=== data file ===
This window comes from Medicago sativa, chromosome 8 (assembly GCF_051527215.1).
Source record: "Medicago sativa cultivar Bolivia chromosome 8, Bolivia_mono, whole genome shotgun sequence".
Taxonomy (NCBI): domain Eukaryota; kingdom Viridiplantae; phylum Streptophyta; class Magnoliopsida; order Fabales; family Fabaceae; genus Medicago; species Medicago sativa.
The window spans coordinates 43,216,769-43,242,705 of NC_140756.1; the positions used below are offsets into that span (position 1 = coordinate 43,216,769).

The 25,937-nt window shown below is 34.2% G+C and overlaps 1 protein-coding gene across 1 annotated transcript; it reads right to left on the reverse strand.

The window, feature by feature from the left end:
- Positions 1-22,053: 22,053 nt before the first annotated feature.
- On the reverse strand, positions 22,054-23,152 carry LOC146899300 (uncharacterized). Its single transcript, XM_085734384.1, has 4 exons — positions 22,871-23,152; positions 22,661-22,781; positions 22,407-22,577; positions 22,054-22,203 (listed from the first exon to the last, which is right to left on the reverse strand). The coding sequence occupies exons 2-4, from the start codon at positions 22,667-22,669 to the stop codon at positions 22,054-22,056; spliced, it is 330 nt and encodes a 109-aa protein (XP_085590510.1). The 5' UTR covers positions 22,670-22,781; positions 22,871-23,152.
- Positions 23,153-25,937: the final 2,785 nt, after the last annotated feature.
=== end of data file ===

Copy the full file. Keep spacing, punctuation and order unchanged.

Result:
This window comes from Medicago sativa, chromosome 8 (assembly GCF_051527215.1).
Source record: "Medicago sativa cultivar Bolivia chromosome 8, Bolivia_mono, whole genome shotgun sequence".
Taxonomy (NCBI): domain Eukaryota; kingdom Viridiplantae; phylum Streptophyta; class Magnoliopsida; order Fabales; family Fabaceae; genus Medicago; species Medicago sativa.
The window spans coordinates 43,216,769-43,242,705 of NC_140756.1; the positions used below are offsets into that span (position 1 = coordinate 43,216,769).

The 25,937-nt window shown below is 34.2% G+C and overlaps 1 protein-coding gene across 1 annotated transcript; it reads right to left on the reverse strand.

The window, feature by feature from the left end:
- Positions 1-22,053: 22,053 nt before the first annotated feature.
- On the reverse strand, positions 22,054-23,152 carry LOC146899300 (uncharacterized). Its single transcript, XM_085734384.1, has 4 exons — positions 22,871-23,152; positions 22,661-22,781; positions 22,407-22,577; positions 22,054-22,203 (listed from the first exon to the last, which is right to left on the reverse strand). The coding sequence occupies exons 2-4, from the start codon at positions 22,667-22,669 to the stop codon at positions 22,054-22,056; spliced, it is 330 nt and encodes a 109-aa protein (XP_085590510.1). The 5' UTR covers positions 22,670-22,781; positions 22,871-23,152.
- Positions 23,153-25,937: the final 2,785 nt, after the last annotated feature.